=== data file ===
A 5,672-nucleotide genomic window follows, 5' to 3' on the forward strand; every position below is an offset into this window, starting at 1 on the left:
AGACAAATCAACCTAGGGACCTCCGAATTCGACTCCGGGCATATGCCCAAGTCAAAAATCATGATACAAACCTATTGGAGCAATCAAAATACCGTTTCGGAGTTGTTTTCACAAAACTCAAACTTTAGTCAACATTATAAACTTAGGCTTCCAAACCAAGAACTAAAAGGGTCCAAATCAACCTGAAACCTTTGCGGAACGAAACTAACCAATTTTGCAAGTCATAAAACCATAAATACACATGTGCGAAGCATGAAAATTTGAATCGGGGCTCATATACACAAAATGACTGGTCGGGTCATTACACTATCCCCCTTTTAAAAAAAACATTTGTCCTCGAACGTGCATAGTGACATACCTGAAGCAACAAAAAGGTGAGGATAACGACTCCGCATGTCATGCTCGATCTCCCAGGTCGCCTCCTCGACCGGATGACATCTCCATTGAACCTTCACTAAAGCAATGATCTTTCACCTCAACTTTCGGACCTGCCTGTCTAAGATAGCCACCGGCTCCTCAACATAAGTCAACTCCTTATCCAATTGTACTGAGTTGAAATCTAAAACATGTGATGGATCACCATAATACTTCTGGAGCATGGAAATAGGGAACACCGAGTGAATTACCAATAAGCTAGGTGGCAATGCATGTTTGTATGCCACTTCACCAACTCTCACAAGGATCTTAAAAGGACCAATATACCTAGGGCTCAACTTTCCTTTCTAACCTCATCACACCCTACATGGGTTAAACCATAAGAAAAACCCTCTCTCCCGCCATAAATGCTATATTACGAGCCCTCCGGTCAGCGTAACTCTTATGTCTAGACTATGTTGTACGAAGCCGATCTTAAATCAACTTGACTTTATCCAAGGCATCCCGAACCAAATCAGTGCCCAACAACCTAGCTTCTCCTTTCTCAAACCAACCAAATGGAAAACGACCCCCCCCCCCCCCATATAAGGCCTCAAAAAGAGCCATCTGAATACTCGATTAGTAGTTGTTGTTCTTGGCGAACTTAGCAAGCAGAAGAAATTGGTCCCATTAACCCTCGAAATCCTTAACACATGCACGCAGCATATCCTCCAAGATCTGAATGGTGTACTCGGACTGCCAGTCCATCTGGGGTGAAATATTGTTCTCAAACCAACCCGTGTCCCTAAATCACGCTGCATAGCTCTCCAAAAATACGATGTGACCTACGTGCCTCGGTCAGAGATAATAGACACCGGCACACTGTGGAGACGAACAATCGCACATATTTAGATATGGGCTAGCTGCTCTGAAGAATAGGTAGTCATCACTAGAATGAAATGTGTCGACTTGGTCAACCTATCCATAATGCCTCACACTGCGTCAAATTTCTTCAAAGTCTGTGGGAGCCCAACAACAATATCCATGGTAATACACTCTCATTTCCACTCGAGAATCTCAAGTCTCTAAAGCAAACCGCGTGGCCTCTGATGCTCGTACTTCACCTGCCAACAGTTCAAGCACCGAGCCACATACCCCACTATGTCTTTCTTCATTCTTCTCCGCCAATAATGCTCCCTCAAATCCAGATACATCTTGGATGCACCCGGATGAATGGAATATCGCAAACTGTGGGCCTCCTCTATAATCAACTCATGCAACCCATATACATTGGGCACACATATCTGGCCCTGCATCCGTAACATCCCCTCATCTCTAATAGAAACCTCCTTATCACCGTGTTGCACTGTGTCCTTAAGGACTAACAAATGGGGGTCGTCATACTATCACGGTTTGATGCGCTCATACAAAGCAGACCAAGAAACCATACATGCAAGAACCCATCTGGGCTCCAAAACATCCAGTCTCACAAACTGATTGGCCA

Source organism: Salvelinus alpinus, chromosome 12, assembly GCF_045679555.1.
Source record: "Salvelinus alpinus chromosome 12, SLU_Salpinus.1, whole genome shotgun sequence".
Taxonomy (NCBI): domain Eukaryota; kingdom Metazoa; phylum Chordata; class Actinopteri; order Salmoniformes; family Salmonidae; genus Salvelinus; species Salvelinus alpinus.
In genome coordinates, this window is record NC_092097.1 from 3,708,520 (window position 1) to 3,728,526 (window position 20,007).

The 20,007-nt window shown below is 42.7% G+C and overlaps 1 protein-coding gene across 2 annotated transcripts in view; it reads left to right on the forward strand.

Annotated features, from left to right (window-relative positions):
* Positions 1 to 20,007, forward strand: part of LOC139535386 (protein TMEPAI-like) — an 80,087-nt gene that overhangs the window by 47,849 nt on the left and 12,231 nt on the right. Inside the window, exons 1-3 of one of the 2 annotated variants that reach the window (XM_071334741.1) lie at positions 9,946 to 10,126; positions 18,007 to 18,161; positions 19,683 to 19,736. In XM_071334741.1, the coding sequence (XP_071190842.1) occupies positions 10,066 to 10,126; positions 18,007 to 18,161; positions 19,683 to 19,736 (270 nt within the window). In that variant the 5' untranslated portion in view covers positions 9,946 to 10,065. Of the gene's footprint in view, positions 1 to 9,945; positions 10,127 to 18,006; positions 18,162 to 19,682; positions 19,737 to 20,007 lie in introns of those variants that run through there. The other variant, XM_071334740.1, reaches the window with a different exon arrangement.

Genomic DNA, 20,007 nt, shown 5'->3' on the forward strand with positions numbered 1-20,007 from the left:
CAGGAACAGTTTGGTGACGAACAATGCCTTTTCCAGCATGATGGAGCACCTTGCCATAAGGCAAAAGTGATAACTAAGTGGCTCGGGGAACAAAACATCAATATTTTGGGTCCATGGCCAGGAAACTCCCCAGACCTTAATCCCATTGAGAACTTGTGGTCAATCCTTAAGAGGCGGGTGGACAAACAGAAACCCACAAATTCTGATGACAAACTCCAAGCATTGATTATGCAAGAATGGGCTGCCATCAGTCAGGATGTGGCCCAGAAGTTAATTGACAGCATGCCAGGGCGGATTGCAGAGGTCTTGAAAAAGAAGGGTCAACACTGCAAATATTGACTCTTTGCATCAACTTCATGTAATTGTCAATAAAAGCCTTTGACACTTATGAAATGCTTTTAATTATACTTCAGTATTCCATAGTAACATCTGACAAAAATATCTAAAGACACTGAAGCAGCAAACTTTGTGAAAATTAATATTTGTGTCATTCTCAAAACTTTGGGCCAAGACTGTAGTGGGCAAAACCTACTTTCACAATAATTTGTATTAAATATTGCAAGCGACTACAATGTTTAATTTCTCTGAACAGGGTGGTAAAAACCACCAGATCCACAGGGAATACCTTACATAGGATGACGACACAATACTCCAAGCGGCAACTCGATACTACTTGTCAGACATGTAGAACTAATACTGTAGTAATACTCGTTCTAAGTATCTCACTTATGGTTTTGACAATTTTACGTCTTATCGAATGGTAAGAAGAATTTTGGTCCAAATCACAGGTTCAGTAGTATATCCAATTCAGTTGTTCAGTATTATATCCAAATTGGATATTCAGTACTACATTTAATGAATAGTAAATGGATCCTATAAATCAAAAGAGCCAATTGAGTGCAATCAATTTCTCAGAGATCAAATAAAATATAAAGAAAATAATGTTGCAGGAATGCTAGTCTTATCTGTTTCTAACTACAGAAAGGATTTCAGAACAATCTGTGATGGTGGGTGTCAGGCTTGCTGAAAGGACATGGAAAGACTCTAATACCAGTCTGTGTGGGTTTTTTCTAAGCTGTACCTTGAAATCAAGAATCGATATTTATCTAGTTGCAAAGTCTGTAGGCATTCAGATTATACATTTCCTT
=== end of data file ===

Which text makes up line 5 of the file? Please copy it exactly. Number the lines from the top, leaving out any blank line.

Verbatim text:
Taxonomy (NCBI): domain Eukaryota; kingdom Metazoa; phylum Chordata; class Actinopteri; order Salmoniformes; family Salmonidae; genus Salvelinus; species Salvelinus alpinus.